“In the course of transcribing Indian melodies from phonographic cylinders for Volumes VI, VII, and VIII, one of the first things to impress me was the impossibility of representing these melodies accurately by means of our normal musical notation. The principal reason for this difficulty is that while our notation provides for the representation of certain definite degrees of pitch (and those only), the Indian habitually sings degrees of pitch for which we have no symbols. For instance, we can represent e (330 vibrations per second) and f (352 vibrations per second), but when an Indian sings a tone lying somewhere between these two (say 335 vibrations per second), our notation is powerless to represent this tone with accuracy.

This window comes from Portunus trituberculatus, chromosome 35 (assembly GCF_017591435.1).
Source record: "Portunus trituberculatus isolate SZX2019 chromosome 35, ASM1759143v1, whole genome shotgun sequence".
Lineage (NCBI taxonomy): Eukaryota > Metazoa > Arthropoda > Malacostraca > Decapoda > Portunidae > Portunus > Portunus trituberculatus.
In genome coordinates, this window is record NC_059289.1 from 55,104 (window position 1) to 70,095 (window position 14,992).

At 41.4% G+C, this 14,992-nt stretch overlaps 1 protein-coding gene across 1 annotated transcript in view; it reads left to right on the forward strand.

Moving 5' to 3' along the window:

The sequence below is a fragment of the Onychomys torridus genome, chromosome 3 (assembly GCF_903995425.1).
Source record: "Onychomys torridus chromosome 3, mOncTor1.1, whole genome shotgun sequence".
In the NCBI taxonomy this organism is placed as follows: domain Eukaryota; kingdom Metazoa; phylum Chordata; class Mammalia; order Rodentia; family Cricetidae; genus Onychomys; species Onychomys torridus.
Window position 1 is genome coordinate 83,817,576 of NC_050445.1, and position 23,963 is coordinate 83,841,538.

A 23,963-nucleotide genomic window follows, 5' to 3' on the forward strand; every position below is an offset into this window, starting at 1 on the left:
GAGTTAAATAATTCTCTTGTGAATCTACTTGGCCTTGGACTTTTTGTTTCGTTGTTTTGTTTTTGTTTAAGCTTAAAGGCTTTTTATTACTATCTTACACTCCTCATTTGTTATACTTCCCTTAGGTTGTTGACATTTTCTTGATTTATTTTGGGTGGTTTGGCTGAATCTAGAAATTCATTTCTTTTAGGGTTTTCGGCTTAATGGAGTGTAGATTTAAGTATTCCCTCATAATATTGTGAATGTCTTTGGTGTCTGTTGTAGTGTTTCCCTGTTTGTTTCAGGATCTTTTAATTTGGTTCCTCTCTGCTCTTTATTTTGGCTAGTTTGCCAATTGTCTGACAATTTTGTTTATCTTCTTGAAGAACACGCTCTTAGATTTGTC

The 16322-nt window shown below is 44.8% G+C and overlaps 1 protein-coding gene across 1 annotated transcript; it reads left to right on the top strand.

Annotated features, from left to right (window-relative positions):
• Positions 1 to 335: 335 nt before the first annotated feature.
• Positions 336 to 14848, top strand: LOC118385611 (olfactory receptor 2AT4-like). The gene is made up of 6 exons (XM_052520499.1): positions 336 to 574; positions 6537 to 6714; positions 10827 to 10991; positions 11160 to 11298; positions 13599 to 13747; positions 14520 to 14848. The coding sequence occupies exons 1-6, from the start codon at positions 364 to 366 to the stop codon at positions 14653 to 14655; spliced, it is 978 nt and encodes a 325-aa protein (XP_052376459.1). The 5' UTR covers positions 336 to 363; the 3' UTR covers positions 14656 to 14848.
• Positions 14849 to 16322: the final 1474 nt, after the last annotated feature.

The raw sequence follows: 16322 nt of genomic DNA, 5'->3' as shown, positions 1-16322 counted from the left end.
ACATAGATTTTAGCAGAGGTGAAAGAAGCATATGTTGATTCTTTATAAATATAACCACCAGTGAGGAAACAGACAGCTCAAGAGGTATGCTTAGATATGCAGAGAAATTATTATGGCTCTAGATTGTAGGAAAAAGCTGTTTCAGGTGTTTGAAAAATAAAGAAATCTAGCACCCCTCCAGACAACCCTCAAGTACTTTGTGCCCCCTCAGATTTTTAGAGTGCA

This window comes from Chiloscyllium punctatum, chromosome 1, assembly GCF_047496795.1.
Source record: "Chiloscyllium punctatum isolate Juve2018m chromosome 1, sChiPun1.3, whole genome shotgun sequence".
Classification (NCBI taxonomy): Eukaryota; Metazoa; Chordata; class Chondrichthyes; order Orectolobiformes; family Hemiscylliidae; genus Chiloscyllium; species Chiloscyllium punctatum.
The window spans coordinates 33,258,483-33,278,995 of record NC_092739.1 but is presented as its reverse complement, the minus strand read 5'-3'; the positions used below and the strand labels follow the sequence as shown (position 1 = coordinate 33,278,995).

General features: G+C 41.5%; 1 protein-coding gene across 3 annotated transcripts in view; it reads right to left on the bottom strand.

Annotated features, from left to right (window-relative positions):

In such cases I have written the note which most nearly approximated the tone sung by the Indian. A notation could easily have been invented which would have permitted the more accurate expression of Indian melody, but this would have been of questionable value. If the Indian deliberately uses a different scheme of tones and intervals from that of the civilized races, as had been suggested, one would naturally expect this difference to stand out clearly, or at least noticeably, in the course of several repetitions of the same song. But in the examination of more than sixty songs much variation appears in the repetitions of each one. As a general rule the repetitions fail to agree in length, rhythm, or accuracy of intonation; frequently they agree only in general contour. It can truthfully be said that in the case of the phonographic records examined by me for these three volumes no song is repeated twice exactly alike. Any single tone is likely to vary up or down at least a quarter of a tone, and in some cases the variation is as much as a full tone. It is more than likely that the Indian is somewhat blindly groping for the diatonic intervals which form the basis of civilized music, and that his deviations there from are not caused by a conscious disregard of them so much as by his inability to intone them accurately. In many instances, however, he is quite successful in his use of the usual diatonic intervals, and while he vary rarely uses the complete diatonic scale, he frequently uses five or even six of the tones comprising it.